When weighing your options to deal with your debt, its important to consider the implications of your potential decision. Many debtors seek the help of a Licensed Insolvency Trustee to get a fresh start, and that fresh start often involves more education to increase their income and overall financial stability.
As such, we’re happy to provide the following synopsis of OSAP’s eligibility criteria as it relates to bankruptcy and consumer proposals below. You can find the application instructions in their entirety here.
The following questions appear on the 2020-2021 OSAP application form.
Q #610: Have you ever filed for bankruptcy or initiated a related event?
Q#611: Is your bankruptcy discharged?
Note: A Consumer Proposal is considered a “related event”
If you’re applying for OSAP during your consumer proposal (or bankruptcy) then you must provide OSAP with:
- A letter from your Trustee indicating that neither the Government of Canada or the Province of Ontario are a creditor in your consumer proposal; and
- None of the OSAP funding that you receive will be seized to repay any creditors.
Other debts to the federal or provincial government that were included in your consumer proposal may prevent you from obtaining funding from OSAP.
Assuming that you’re applying to OSAP and have no other debts due to the government then your consumer proposal should have no impact on your application, as the Trustee will be able to provide the required letter.
If you have previously negotiated student loans through a consumer proposal (or bankruptcy) after May 11, 2004 then you must provide proof that these loans have been discharged or paid in full.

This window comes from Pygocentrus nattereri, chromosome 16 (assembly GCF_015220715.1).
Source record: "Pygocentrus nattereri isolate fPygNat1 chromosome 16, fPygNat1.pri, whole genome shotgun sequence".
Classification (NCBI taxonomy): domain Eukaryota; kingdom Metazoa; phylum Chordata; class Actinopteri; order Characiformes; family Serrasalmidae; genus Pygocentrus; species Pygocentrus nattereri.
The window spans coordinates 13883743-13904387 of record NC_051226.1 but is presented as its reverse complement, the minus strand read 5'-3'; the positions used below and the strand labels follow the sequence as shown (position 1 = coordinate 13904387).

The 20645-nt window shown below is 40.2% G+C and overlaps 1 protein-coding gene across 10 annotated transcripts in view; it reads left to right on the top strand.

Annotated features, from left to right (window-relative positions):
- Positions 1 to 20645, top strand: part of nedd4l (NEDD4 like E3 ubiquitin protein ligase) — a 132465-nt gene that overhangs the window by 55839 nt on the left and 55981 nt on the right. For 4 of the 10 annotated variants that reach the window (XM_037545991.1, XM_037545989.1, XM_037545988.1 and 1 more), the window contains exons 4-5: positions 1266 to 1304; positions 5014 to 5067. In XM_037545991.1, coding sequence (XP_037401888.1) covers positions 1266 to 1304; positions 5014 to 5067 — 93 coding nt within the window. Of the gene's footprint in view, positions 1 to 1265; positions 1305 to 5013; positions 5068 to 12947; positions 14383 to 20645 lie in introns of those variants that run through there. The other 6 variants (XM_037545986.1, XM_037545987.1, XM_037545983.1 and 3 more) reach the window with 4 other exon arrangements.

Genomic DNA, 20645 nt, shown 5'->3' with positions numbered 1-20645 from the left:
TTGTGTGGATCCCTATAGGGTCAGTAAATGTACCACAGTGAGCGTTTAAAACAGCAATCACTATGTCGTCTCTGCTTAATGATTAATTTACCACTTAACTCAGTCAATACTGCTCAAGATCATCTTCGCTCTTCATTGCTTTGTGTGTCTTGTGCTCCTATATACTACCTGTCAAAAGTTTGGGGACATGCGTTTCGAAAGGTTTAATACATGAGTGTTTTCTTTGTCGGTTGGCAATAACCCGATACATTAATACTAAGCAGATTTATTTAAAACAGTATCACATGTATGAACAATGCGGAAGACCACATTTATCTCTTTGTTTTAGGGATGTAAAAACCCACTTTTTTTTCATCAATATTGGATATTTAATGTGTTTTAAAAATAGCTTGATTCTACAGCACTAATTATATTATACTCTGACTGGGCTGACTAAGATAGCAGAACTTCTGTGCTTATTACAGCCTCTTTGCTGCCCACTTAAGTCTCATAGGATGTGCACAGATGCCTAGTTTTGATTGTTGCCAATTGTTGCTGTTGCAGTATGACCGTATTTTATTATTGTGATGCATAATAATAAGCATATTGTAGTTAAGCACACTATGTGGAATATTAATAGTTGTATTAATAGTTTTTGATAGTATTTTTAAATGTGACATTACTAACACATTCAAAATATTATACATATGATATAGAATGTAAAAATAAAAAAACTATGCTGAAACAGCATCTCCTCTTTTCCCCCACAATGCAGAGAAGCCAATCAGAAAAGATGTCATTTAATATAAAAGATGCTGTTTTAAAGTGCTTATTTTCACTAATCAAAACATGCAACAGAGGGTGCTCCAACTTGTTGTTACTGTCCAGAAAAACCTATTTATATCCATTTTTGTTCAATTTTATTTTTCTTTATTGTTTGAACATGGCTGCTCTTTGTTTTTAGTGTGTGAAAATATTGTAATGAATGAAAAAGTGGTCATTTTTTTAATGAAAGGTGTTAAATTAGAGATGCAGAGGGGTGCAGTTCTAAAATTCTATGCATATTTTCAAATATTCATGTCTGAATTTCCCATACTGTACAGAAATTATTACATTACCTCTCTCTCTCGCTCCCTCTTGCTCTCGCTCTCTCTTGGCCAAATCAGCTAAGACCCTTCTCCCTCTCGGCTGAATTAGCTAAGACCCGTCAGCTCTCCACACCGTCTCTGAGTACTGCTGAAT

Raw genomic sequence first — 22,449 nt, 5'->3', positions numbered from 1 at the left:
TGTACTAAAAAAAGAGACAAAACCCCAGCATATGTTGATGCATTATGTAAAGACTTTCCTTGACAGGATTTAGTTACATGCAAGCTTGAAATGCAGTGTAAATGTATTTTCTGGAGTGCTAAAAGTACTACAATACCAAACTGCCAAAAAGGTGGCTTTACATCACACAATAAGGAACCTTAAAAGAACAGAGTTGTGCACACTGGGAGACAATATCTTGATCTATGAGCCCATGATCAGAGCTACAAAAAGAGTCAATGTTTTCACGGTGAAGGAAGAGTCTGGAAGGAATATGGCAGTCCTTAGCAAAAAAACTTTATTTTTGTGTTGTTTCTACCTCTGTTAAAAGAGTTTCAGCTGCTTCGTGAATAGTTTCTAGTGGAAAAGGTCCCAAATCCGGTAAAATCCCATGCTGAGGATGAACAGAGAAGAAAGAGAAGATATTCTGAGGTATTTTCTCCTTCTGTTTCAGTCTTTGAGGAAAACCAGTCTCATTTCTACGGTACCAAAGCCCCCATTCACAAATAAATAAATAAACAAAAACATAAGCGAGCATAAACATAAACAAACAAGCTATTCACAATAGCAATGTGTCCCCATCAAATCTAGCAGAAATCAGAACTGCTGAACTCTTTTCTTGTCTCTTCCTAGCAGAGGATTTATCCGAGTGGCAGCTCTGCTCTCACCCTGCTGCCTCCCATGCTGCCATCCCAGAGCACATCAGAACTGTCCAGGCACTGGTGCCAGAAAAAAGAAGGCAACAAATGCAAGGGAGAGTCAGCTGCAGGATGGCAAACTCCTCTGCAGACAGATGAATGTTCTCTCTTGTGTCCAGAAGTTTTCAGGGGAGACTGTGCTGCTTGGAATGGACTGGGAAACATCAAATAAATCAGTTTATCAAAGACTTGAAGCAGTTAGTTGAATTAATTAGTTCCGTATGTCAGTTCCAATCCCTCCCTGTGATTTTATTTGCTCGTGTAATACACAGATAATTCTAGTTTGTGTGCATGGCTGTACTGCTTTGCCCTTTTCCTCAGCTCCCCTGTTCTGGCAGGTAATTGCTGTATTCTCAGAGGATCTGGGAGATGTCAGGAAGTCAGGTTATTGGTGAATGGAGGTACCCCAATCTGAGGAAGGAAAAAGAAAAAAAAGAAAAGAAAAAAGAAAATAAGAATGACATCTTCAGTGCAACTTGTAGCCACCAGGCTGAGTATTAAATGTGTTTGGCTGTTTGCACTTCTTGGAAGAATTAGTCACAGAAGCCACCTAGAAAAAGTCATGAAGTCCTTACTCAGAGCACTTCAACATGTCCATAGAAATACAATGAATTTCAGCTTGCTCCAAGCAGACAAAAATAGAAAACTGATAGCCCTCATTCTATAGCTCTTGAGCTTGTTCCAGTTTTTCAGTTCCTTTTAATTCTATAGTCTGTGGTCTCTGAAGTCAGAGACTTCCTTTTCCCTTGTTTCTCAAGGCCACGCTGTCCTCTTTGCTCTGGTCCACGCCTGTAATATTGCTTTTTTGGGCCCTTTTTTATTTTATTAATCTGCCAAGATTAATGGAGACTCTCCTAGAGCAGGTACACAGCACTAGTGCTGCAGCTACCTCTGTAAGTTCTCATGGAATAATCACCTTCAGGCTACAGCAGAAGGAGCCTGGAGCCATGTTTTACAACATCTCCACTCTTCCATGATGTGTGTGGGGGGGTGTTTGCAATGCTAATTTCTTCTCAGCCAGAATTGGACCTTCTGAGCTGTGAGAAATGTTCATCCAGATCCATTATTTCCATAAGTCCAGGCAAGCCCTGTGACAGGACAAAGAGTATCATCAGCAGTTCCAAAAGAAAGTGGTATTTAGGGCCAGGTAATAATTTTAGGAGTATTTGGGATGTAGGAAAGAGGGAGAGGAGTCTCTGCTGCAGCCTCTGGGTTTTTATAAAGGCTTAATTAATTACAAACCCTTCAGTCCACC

If your previous student loans were not discharged, paid in full, or it has been less than 3 years since the loans were discharged or paid in full you must meet the following eligibility criteria:
- Proof that you have no outstanding student loans; or
- A letter from your educational institution confirming:
- You were enrolled in an approved program at an approved school when you filed you consumer proposal;
- You continue to be enrolled in the same approved program of study in which you were enrolled at the time that you filed your consumer proposal; and
- You have not had a break in studies of longer than six months since the date your filed your consumer proposal.
Basically, if already have taken student loans you either have to:
- Have paid them
- Discharged them through a past proposal (or bankruptcy) at least 3 years ago; or
- Stay in the same program, at the same school, without a break in studies of more than six months.
In other words, OSAP will continue to provide assistance to help you finish a program that you’ve already started in most cases, but won’t provide financing for a new program until the existing student loans have been paid or it’s been some time (3 years) since they were discharged.
If you answer “Yes” to both questions #610 & #611 meaning that you have been discharged from bankruptcy or completed your consumer proposal, then you must simply provide a copy of your bankruptcy search results. You can obtain a copy of these results by visiting this site, searching your name, and paying $8.00 to the Office of the Superintendent of Bankruptcy.
It is possible to have your application for OSAP approved even after filing a consumer proposal (or bankruptcy). That said, the criteria are specific and it is important to understand them so that you can weigh your options accordingly.
The information above presents a synopsis of the 2020-2021 OSAP eligibility criteria as it relates to bankruptcy and insolvency. Student loan eligibility criteria changes regularly, and Steve Welker and Company is not an expert on the eligibility criteria for student loans. If you remain concerned about your eligibility for OSAP, we recommend contacting your financial aid office directly.
To discuss your situation with a Licensed Insolvency Trustee, give us a call, or fill out our form. We’d be happy to review your circumstances and explain your options for free. Let us impress you with a prompt response.